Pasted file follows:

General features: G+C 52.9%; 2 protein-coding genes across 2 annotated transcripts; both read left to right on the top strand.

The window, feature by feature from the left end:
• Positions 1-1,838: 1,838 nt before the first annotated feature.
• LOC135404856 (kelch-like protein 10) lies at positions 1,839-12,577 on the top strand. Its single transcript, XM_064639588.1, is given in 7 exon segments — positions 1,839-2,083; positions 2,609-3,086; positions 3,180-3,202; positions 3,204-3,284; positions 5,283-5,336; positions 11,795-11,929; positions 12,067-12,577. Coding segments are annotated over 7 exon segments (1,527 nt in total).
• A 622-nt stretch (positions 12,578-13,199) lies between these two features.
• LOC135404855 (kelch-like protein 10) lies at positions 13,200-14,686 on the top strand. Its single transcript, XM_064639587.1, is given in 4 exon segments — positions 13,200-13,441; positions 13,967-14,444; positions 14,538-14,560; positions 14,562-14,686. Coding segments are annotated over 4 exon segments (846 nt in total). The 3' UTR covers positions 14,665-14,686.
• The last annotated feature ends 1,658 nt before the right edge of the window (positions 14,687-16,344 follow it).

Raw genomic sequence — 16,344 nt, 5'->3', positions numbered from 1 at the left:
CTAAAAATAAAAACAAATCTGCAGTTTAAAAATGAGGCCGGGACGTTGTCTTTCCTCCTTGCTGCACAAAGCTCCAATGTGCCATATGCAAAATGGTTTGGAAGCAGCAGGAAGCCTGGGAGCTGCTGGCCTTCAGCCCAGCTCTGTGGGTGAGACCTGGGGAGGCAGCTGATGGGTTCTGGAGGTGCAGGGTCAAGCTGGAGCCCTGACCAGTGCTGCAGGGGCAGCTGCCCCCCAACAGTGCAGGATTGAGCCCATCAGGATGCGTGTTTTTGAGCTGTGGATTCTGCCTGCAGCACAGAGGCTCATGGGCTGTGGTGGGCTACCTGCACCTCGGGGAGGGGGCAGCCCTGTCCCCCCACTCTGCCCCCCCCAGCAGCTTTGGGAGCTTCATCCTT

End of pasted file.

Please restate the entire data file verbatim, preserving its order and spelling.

General features: G+C 52.9%; 2 protein-coding genes across 2 annotated transcripts; both read left to right on the top strand.

The window, feature by feature from the left end:
• Positions 1-1,838: 1,838 nt before the first annotated feature.
• LOC135404856 (kelch-like protein 10) lies at positions 1,839-12,577 on the top strand. Its single transcript, XM_064639588.1, is given in 7 exon segments — positions 1,839-2,083; positions 2,609-3,086; positions 3,180-3,202; positions 3,204-3,284; positions 5,283-5,336; positions 11,795-11,929; positions 12,067-12,577. Coding segments are annotated over 7 exon segments (1,527 nt in total).
• A 622-nt stretch (positions 12,578-13,199) lies between these two features.
• LOC135404855 (kelch-like protein 10) lies at positions 13,200-14,686 on the top strand. Its single transcript, XM_064639587.1, is given in 4 exon segments — positions 13,200-13,441; positions 13,967-14,444; positions 14,538-14,560; positions 14,562-14,686. Coding segments are annotated over 4 exon segments (846 nt in total). The 3' UTR covers positions 14,665-14,686.
• The last annotated feature ends 1,658 nt before the right edge of the window (positions 14,687-16,344 follow it).

Raw genomic sequence — 16,344 nt, 5'->3', positions numbered from 1 at the left:
CTAAAAATAAAAACAAATCTGCAGTTTAAAAATGAGGCCGGGACGTTGTCTTTCCTCCTTGCTGCACAAAGCTCCAATGTGCCATATGCAAAATGGTTTGGAAGCAGCAGGAAGCCTGGGAGCTGCTGGCCTTCAGCCCAGCTCTGTGGGTGAGACCTGGGGAGGCAGCTGATGGGTTCTGGAGGTGCAGGGTCAAGCTGGAGCCCTGACCAGTGCTGCAGGGGCAGCTGCCCCCCAACAGTGCAGGATTGAGCCCATCAGGATGCGTGTTTTTGAGCTGTGGATTCTGCCTGCAGCACAGAGGCTCATGGGCTGTGGTGGGCTACCTGCACCTCGGGGAGGGGGCAGCCCTGTCCCCCCACTCTGCCCCCCCCAGCAGCTTTGGGAGCTTCATCCTT